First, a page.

JBS SA denies using illegally raised cattle
Oct. 21, 2011
by Meat&Poultry Staff
RIO DE JANEIRO – A warning was issued by federal prosecutors to Brazil's largest slaughterhouse operated by JBS SA for accepting cattle raised illegally, according to The Associated Press. The attorney general's office charged JBS SA’s slaughterhouse in the western state of Mato Grosso is not fulfilling an agreement to stop using cattle raised illegally.
Prosecutors defined illegal cattle as those raised in environmentally sensitive regions, on indigenous reservations and at farms that have been blacklisted for using slave labor. The prosecutors’ Oct. 17 statement added JBS has 10 days to respond. Failing to do so could lead to fines. The statement charged JBS bought 3,476 head of cattle raised in violation of the agreement between May 2010 and May 2011.
JBS SA denies violating any agreement or commitment made to public and civil institutions in Brazil. It stressed through a statement it adopts strict controls of its raw material sourcing, follows a rigorous sustainability policy, monitors its suppliers and rejects any practices that harm the environment or people.
“With regard to the notification received from the public prosecutor’s office in the State of Mato Grosso last Monday, in which the company is accused of violating the state´s sustainable livestock agreement, JBS vigorously denies the company participated in the practices mentioned by the public office,” JBS said.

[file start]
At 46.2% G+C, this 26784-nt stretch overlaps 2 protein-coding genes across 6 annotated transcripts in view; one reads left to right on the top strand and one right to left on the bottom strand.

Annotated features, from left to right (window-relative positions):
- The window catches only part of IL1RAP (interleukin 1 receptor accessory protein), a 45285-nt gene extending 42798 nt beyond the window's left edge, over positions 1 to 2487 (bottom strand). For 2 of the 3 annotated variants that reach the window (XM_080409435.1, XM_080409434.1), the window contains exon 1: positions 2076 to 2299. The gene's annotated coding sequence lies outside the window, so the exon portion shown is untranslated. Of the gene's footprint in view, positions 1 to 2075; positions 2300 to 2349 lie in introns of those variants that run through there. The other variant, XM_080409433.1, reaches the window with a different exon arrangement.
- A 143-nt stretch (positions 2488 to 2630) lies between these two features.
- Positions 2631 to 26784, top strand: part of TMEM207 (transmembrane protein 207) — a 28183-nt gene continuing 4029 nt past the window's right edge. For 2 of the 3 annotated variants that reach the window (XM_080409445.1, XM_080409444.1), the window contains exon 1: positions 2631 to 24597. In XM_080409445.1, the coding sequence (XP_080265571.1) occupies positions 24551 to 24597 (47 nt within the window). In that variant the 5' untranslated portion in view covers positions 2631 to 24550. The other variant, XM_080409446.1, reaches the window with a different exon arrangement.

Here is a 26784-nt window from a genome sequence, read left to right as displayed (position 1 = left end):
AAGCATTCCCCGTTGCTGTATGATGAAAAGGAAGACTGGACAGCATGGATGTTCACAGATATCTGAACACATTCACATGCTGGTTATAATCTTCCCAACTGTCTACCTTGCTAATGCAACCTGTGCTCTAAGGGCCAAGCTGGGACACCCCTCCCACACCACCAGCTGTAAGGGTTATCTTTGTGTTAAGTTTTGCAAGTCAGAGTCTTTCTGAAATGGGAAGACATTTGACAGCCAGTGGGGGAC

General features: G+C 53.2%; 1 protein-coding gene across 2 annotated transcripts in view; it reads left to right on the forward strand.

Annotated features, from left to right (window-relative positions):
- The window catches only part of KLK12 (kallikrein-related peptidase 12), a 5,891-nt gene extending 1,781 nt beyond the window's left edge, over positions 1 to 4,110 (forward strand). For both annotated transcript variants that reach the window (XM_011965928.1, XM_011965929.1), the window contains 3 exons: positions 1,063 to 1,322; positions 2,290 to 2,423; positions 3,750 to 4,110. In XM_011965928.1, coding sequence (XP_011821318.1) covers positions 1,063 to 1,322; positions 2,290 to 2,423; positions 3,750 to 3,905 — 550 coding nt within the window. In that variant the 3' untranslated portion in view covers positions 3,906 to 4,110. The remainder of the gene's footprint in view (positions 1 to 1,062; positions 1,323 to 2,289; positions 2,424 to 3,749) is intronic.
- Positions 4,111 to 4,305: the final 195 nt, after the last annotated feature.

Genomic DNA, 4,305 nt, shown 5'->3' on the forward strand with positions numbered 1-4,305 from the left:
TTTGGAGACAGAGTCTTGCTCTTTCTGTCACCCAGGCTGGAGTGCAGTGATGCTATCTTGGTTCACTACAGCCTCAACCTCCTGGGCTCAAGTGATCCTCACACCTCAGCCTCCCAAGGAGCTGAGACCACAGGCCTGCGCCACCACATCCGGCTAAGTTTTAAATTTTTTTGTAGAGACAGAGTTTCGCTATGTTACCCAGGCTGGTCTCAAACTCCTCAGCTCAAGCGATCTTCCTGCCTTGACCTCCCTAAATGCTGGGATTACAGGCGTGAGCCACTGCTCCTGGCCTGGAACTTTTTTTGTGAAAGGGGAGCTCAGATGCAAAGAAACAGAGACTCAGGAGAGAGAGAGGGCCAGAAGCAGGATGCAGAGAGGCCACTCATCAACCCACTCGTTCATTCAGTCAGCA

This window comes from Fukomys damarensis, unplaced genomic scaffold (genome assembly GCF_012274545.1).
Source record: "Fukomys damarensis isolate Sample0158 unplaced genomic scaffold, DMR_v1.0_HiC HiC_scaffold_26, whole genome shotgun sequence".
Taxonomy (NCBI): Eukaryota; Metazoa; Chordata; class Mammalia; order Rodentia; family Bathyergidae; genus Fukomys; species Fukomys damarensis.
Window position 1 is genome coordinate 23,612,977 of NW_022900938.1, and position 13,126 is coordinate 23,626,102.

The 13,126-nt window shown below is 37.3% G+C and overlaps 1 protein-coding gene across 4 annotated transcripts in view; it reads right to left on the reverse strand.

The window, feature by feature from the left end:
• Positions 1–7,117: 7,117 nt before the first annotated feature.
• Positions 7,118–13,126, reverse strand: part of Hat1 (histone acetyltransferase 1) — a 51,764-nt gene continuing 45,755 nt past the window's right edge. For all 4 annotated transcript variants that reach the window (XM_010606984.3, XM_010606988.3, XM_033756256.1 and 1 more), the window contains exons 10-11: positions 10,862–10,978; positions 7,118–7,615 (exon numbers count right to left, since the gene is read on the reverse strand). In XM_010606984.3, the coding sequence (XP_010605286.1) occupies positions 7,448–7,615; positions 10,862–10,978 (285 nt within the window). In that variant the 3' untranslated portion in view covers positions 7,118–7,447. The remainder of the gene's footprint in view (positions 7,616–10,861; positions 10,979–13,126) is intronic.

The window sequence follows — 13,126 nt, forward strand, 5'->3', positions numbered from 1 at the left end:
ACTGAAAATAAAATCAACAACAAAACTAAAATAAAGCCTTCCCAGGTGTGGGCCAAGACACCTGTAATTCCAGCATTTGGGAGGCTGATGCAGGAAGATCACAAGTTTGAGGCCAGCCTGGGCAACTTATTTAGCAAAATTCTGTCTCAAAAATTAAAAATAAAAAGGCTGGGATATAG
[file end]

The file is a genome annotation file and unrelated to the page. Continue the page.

After conducting an audit of its cattle sourcing system, the company´s findings relative to the accusations are:
- Purchases made from the 13 farms embargoed by Ibama (Brazilian Environmental Institute) were effected prior to the publication on Ibama´s website of the list of constraints, which included the farms mentioned.
- Although JBS repeatedly requested information from all responsible public offices at federal, state and municipal levels, a list or database indicating properties that engage in irregular farming activities in indigenous reserves was never presented to the company. So, JBS absorbed all operational costs and is proceeding to precision-map 100 percent of the ranches supplying cattle to the company using a GPS system. As a result of this mapping, all geographical coordinates collected by the company indicate the properties mentioned in the prosecutor´s notification are not inside indigenous reserves.
Regarding the ranches mentioned in the notification, a number have never had any commercial relationship with JBS and are not listed in the company´s supplier database, JBS claims.
“There is clear proof that data consulted by the public prosecutor´s office and released by non-governmental organizations was not properly checked and has lead to inaccurate conclusions by public entities,” JBS charged.
The public authorities’ deadline for registration of farm boundaries in the State of Mato Grosso has been extended to November 2012. The availability of this information would increase the accuracy of ranch locations, JBS said.
“Given the difficulty in obtaining precise information, within a reasonable timeframe and procedure, JBS continues to review the case of the one ranch that was allegedly included in the Ministry of Labor´s list of restricted properties,” the company concluded.